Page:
Newspaper headlines: BBC pay 'backlash' and speeding 'crackdown'
The review of on-air pay at the BBC comes in for plenty of scrutiny.
The Guardian says the conclusion that there was no evidence of gender bias in pay decisions has sparked an angry backlash from women at the corporation.
The Times reports that the new pay framework announced by the BBC will benefit a larger number of men than women - a prospect which, the paper says, threatens to inflame tensions at a time when many women feel their complaints about pay inequality have not been taken seriously.
In an editorial, the Daily Mail dismisses the report as navel-gazing. The real question, it claims, is how such a bureaucratic behemoth as the BBC can adapt to survive in the multi-channel age.
'Flimsy forecast of doom'
The Times urges the government to publish a leaked research paper which suggests that in a number of possible scenarios, the British economy would be worse off after we leave the EU.
The paper argues that the document was produced to inform seismic policy choices and voters should know what it says.
The Daily Mirror also calls for the research to be made public, arguing that both Leavers and Remainers have a right to know what is predicted for when we quit the EU.
The Sun on the other hand dismisses it as a "flimsy forecast of doom". Even if the predictions were true, it says, they wouldn't deter one Leave campaigner.
And writing on the website ConservativeHome, Mark Wallace says such research makes great headlines, but it does not change minds to anything like the degree that some might imagine or wish.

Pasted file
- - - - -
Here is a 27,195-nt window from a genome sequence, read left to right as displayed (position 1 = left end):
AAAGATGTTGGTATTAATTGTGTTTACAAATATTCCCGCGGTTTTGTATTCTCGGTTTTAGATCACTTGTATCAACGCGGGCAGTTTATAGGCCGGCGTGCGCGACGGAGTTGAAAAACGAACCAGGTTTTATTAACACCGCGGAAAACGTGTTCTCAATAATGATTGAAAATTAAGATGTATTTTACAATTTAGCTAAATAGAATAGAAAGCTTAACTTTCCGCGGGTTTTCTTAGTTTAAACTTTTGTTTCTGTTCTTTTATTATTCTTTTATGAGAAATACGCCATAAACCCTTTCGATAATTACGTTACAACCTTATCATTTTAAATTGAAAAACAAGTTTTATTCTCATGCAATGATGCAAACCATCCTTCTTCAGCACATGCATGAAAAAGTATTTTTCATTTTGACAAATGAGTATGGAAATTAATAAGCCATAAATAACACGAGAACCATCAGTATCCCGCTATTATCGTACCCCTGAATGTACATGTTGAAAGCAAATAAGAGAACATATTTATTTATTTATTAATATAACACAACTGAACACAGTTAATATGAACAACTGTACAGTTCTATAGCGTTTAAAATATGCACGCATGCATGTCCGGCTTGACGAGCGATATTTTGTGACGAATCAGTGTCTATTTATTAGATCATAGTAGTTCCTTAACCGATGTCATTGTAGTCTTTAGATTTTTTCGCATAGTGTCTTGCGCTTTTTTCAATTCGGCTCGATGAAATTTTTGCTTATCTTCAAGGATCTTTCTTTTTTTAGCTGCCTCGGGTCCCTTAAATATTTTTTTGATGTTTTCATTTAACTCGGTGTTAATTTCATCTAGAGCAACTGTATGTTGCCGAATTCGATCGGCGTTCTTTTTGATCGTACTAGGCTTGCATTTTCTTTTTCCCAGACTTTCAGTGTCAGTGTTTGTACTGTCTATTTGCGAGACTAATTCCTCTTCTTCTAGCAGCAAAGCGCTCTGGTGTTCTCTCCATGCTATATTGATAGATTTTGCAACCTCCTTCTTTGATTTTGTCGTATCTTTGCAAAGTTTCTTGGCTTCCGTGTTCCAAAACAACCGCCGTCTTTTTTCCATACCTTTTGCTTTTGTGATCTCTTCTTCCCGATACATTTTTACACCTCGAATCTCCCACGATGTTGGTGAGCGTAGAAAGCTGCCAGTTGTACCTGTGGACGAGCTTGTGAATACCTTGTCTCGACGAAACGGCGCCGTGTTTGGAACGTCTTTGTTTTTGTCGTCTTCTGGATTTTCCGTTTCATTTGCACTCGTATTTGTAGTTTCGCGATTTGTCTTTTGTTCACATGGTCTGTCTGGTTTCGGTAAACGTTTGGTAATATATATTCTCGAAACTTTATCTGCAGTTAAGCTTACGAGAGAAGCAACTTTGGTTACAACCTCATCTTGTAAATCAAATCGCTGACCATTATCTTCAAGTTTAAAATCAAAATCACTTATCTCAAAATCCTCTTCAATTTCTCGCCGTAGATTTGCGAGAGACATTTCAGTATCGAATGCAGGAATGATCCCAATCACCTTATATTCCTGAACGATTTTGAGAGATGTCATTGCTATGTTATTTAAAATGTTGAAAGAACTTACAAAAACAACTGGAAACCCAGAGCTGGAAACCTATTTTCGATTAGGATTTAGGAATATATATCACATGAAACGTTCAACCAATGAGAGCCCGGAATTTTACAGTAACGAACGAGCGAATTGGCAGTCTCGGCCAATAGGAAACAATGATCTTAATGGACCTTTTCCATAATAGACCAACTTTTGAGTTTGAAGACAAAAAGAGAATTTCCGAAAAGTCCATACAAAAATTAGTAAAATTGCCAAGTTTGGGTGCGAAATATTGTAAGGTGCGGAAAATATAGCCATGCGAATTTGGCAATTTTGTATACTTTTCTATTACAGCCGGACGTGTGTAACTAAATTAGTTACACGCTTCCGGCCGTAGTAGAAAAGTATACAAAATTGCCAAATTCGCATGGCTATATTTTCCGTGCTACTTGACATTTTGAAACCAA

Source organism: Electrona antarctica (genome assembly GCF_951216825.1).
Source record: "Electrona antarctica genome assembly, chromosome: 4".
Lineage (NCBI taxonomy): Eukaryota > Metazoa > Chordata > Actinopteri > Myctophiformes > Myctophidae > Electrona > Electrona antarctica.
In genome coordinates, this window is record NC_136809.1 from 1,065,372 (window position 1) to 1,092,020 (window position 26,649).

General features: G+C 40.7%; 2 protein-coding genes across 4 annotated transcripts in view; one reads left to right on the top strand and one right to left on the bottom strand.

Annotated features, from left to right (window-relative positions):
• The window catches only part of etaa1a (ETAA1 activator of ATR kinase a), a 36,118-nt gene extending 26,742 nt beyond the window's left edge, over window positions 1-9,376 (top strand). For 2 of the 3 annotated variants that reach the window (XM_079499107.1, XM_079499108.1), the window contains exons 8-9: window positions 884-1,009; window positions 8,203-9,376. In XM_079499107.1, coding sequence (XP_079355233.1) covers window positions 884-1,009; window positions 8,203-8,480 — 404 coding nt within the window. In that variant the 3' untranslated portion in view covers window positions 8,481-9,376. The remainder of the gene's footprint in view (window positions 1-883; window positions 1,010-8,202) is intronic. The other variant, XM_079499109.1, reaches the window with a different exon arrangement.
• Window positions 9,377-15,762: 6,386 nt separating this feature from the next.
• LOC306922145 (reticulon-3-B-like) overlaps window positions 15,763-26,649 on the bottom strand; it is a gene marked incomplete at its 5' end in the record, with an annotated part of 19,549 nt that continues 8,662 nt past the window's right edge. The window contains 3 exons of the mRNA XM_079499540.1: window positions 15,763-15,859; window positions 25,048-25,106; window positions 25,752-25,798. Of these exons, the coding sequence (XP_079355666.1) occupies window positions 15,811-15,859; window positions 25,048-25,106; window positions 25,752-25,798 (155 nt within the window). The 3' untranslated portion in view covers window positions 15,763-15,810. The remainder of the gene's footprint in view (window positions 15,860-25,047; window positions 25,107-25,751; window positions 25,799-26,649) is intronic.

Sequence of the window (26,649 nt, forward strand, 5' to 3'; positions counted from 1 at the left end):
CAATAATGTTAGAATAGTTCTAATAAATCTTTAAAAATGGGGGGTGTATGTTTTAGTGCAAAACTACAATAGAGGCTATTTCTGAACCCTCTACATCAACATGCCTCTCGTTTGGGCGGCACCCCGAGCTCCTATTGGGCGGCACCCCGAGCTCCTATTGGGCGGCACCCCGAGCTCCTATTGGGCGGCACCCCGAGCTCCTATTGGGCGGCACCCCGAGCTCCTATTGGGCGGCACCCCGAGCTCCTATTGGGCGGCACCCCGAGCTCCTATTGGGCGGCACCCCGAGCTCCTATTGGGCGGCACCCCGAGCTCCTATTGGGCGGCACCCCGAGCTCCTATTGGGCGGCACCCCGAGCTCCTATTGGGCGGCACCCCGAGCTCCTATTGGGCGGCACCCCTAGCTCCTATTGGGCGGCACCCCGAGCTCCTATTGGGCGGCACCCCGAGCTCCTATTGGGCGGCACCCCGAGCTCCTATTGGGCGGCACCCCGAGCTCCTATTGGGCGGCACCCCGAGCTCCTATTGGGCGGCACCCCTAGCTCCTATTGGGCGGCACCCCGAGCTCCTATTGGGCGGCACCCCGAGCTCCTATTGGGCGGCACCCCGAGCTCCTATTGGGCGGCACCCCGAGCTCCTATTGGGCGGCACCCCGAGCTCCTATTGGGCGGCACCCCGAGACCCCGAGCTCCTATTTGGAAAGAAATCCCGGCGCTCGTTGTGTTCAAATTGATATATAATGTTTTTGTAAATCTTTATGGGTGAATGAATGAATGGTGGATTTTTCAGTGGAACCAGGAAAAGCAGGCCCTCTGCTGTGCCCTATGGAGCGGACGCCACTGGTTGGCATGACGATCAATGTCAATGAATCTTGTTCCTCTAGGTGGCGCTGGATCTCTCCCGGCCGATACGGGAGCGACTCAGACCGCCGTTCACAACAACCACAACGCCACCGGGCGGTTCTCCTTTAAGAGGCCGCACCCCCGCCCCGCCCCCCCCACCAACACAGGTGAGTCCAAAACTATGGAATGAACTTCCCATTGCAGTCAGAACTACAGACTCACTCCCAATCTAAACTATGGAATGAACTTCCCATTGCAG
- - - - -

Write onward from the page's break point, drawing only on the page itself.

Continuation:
A former government chief scientist has made an outspoken attack on German carmakers for rigging diesel exhaust tests, the lead story in the Daily Telegraph says.
Interviewed in the paper, Professor Sir David King said there had been a "very, very large" number of early fatalities due to nitrogen oxide poisoning in Britain - and the manufacturers had "blood on their hands".
Meanwhile, Britain's most senior traffic police officer has said motorists should be punished for speeding - even if they are just one mile an hour over the limit, according to the Daily Mail.
Chief Constable Anthony Bangham has called for an end to officers allowing a 10% "buffer" over the signposted limit.
In what the paper describes as a "radical departure from the status quo", he also says traffic awareness courses are being used too widely and he calls on traffic officers to stop being 'apologetic' for handing out speeding tickets.
Roman fool's gold
In its lead story, the Times reports that property developers in England could lose planning permission on unused land as a way of speeding up housebuilding.
In an interview with the paper, the housing secretary Sajid Javid said developers and landowners could expect a "muscular" approach to drive up the supply of new homes, including greater use of compulsory purchase powers.
And finally, the Daily Telegraph is among a number of papers to carry the story of two metal detectorists who discovered what they thought was a hoard of Roman coins in a Suffolk field.
Paul Adams and Andy Samson could not believe their luck and estimated the find to be worth about £250,000, says the Daily Mail.
Imagine their dismay when they discovered the coins were fake and had been left behind by a television crew after filming a scene for the comedy series the Detectorists about a pair of fictional treasure hunters.